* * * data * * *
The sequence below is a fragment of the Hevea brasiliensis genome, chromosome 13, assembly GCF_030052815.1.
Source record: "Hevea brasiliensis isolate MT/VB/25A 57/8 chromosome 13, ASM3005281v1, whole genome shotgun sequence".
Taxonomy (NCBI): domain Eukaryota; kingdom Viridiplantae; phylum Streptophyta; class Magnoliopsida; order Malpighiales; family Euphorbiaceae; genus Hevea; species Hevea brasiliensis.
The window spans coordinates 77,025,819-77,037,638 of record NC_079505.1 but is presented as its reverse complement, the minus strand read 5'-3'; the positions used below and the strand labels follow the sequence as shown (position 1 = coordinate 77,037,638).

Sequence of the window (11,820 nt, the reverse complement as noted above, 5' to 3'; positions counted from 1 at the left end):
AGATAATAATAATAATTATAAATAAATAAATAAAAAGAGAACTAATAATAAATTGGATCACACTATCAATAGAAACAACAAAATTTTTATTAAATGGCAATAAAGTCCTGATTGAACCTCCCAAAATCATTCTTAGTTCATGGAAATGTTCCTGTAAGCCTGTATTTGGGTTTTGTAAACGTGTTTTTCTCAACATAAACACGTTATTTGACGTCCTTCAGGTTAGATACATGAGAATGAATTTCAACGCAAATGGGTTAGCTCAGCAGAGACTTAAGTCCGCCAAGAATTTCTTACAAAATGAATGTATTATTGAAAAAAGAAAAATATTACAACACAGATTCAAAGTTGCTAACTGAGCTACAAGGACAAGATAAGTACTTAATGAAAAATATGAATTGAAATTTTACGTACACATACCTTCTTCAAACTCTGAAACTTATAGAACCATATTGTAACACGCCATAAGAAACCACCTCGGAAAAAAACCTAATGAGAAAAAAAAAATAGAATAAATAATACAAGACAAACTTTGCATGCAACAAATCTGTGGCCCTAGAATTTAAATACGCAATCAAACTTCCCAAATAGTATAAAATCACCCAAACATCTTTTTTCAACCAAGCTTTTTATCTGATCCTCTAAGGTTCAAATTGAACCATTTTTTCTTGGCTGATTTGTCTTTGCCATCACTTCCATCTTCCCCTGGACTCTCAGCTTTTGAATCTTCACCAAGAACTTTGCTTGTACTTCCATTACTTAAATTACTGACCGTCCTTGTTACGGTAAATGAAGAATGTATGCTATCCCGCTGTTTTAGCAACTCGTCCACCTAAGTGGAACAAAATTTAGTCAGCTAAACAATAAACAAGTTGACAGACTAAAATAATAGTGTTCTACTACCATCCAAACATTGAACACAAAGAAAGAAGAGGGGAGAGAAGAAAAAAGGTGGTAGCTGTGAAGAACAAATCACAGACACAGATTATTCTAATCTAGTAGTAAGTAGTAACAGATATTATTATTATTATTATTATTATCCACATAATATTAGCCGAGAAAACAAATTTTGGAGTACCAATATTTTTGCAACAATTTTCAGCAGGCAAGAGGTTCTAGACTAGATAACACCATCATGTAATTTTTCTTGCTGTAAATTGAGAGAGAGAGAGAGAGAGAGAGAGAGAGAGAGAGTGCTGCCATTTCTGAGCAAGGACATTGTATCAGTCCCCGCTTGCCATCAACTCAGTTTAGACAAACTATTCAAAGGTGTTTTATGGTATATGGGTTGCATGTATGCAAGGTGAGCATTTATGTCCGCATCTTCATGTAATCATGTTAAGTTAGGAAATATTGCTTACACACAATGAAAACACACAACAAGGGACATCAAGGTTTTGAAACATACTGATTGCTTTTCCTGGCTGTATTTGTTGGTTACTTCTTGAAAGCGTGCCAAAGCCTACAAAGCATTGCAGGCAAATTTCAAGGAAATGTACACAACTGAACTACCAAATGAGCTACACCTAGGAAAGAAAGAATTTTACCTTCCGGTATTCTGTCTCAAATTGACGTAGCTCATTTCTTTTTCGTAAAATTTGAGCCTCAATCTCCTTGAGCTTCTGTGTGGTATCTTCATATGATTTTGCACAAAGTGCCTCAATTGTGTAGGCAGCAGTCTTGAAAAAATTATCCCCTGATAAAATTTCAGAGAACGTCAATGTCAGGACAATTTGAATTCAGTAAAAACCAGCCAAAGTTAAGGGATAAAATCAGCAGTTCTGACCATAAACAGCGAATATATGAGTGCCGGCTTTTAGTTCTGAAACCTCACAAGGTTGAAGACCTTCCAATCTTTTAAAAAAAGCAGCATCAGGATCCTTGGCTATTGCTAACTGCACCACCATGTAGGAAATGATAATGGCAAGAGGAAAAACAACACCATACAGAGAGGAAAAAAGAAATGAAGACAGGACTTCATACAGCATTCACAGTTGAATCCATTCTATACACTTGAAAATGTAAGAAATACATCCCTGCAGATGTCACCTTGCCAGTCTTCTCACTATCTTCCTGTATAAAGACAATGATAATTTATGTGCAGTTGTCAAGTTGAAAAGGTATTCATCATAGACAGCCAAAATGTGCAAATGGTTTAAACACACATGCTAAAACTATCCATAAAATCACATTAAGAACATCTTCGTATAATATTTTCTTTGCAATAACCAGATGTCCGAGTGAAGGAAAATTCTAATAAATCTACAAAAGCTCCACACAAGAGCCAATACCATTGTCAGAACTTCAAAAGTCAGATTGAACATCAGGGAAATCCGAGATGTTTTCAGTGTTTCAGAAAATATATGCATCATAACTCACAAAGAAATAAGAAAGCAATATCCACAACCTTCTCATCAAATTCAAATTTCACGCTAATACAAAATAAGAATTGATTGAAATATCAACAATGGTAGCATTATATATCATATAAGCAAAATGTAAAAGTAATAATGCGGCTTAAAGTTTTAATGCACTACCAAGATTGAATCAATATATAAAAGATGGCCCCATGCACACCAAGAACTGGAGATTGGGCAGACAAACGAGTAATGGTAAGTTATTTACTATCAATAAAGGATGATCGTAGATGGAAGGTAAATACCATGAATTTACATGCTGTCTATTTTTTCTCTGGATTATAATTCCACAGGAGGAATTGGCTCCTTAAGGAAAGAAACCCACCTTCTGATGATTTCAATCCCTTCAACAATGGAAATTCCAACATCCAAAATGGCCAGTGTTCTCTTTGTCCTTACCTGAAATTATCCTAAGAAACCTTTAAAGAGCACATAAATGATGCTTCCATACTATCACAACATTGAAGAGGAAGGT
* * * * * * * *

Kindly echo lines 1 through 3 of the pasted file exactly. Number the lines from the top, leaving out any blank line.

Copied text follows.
The sequence below is a fragment of the Hevea brasiliensis genome, chromosome 13, assembly GCF_030052815.1.
Source record: "Hevea brasiliensis isolate MT/VB/25A 57/8 chromosome 13, ASM3005281v1, whole genome shotgun sequence".
Taxonomy (NCBI): domain Eukaryota; kingdom Viridiplantae; phylum Streptophyta; class Magnoliopsida; order Malpighiales; family Euphorbiaceae; genus Hevea; species Hevea brasiliensis.